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United States Department of Agriculture

Agricultural Research Service

Title: Assessing Spatial and Spectral Resolution Requirements for Mapping Crop Residue Cover

Authors
item Sullivan, Dana
item Fulmer, Jaime
item Strickland, Timothy
item Shaw, J - AUBURN
item Masters, M - FLINT RIVER
item Yao, H - ITD

Submitted to: European Conference on Precision Agriculture Proceedings
Publication Type: Proceedings
Publication Acceptance Date: March 15, 2007
Publication Date: June 6, 2007
Citation: Sullivan, D.G., Fulmer, J.L., Strickland, T.C., Shaw, J.N., Masters, M., Yao, H. 2007. Assessing Spatial and Spectral Resolution Requirements for Mapping Crop Residue Cover. 6th European Conference on Precision Agriculture Proceedings.

Interpretive Summary: Conservation tillage adoption has been associated with sustainable agricultural practices and linked with increased plant available water content in some regions. Yet, no methods are currently in place to rapidly assess conservation tillage adoption. Currently available satellite systems show promise as a tool to rapidly map conservation tillage adoption. The objective of this study was to evaluate satellite derived maps of conservation tillage adoption. In the spring of 2005 crop residue cover variability was measured on five farms located within the Southern Coastal Plain of Georgia. Remotely sensed data were collected via the LandSat 5 satellite on 22 May 2005. To determine the error associated with variability in soil properties, each site was grid sampled (0.20 ha grid) for soil water content, soil organic carbon, iron oxide content, and sand fraction (0.044-2.000 mm fraction). Soil and crop residue were composite sampled within a 1 – m radius of each point. Digital images (1.4m2) were acquired at designated grid points to classify percentages of residue coverage. Ground truth data were used to generate surface maps of crop residue cover and soil properties via geostatistical analyses. Surface maps provided the foundation for quantifying uncertainties in spatial resolution requirements and estimates of crop residue cover.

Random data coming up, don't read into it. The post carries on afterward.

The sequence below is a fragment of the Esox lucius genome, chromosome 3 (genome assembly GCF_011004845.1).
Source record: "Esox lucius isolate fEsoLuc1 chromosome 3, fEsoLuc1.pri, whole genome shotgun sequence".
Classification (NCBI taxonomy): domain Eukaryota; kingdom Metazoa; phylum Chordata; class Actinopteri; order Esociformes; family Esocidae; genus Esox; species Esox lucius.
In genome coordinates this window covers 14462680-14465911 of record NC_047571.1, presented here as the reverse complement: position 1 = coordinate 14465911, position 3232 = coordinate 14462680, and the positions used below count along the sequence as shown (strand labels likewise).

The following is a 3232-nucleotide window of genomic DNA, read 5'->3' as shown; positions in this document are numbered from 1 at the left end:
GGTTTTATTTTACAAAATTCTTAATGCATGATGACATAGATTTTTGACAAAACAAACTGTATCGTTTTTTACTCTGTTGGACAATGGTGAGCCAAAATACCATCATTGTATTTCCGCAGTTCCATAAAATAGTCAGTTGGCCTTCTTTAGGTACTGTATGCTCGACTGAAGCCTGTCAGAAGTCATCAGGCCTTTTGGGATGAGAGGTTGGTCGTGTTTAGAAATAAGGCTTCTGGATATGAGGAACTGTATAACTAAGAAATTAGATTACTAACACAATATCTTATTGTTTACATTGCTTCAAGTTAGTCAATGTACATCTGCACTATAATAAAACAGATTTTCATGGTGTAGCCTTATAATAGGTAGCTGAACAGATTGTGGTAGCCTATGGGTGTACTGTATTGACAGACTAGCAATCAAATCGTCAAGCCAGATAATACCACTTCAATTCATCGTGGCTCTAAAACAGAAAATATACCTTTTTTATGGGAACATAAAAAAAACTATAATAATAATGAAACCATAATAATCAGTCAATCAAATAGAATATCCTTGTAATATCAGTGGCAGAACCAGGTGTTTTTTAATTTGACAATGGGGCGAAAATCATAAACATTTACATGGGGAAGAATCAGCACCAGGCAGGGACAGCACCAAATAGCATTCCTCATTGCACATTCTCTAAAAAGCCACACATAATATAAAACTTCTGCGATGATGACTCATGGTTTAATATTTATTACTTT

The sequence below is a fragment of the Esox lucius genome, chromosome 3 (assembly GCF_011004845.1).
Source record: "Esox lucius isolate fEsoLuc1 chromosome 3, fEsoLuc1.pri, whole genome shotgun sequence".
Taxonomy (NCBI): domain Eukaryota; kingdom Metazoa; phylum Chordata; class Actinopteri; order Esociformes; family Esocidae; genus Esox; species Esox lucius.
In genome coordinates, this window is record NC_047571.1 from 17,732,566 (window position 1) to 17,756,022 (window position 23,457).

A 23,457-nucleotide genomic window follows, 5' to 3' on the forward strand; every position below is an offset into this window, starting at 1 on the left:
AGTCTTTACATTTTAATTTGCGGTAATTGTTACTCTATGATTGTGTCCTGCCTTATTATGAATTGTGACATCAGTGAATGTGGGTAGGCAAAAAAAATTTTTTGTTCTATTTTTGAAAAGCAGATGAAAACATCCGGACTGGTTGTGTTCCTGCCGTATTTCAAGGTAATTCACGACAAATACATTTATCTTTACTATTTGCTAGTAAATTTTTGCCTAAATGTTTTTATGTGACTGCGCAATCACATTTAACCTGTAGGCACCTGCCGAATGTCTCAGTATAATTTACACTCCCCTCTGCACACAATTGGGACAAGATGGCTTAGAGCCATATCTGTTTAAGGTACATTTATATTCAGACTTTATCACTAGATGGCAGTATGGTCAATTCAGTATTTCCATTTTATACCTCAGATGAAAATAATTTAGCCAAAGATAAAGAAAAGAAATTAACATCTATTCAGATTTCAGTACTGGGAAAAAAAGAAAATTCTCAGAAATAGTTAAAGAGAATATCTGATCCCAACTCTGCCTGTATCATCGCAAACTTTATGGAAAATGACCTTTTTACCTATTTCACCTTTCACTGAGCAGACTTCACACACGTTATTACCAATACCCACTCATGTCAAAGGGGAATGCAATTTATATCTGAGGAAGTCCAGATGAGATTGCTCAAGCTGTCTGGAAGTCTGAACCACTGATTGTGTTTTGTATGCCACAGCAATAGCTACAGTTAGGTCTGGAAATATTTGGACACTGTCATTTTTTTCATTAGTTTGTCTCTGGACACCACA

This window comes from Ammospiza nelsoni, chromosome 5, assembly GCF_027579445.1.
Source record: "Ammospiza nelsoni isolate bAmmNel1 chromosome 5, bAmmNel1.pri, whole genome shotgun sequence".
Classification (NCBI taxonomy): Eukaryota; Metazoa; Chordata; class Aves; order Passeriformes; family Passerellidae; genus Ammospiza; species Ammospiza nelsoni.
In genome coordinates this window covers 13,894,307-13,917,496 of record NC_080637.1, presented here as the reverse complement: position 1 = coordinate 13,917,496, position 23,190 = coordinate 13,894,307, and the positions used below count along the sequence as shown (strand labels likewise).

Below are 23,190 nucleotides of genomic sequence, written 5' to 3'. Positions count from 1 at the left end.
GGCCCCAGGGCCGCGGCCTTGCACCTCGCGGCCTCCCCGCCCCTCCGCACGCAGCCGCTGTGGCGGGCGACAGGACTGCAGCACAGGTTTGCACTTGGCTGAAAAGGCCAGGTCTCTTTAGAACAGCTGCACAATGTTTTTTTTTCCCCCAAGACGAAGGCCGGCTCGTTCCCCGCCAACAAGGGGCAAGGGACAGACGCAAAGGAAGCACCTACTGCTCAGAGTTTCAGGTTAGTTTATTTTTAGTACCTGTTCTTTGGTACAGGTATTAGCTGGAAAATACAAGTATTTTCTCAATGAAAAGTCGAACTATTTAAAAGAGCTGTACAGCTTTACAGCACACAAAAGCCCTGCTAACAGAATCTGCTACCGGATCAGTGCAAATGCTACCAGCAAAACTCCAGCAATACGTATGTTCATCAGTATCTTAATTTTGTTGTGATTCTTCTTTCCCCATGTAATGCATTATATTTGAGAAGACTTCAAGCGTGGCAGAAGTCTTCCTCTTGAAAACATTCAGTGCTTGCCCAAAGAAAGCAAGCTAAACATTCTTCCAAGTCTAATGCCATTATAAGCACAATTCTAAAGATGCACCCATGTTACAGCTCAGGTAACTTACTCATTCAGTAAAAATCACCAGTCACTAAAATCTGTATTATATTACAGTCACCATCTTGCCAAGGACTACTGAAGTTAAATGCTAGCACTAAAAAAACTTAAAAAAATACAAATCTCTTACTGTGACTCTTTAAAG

Technical Abstract: Conservation tillage adoption has been associated with sustainable agricultural practices and linked with increased plant available water content in some regions. However, rapid and spatially accurate field scale assessments in the southeastern U.S. are lacking. Currently available LandsatTM imagery shows great promise as a tool to rapidly delineate crop residue cover distribution. Yet, few studies have quantified the uncertainty in satellite derived crop residue maps and the associated impact of small scale variability in surface soil properties. In the spring of 2005 crop residue cover variability was measured on five farms located within the Southern Coastal Plain of Georgia. Remotely sensed data were collected via the LandSat 5 satellite on 22 May 2005. Proximate to image acquisition, each site was grid sampled (0.20 ha grid) for soil water content, soil organic carbon, iron oxide content, and sand fraction (0.044-2.000 mm fraction). Soil and crop residue were composite sampled within a 1 – m radius of each point. Digital images (1.4m2) were acquired at designated grid points to classify percentages of residue coverage. Ground truth data were used to generate surface maps of crop residue cover and soil properties via geostatistical analyses. Surface maps provided the foundation for quantifying uncertainties in spatial resolution requirements and estimates of crop residue cover.

Last Modified: 8/1/2014
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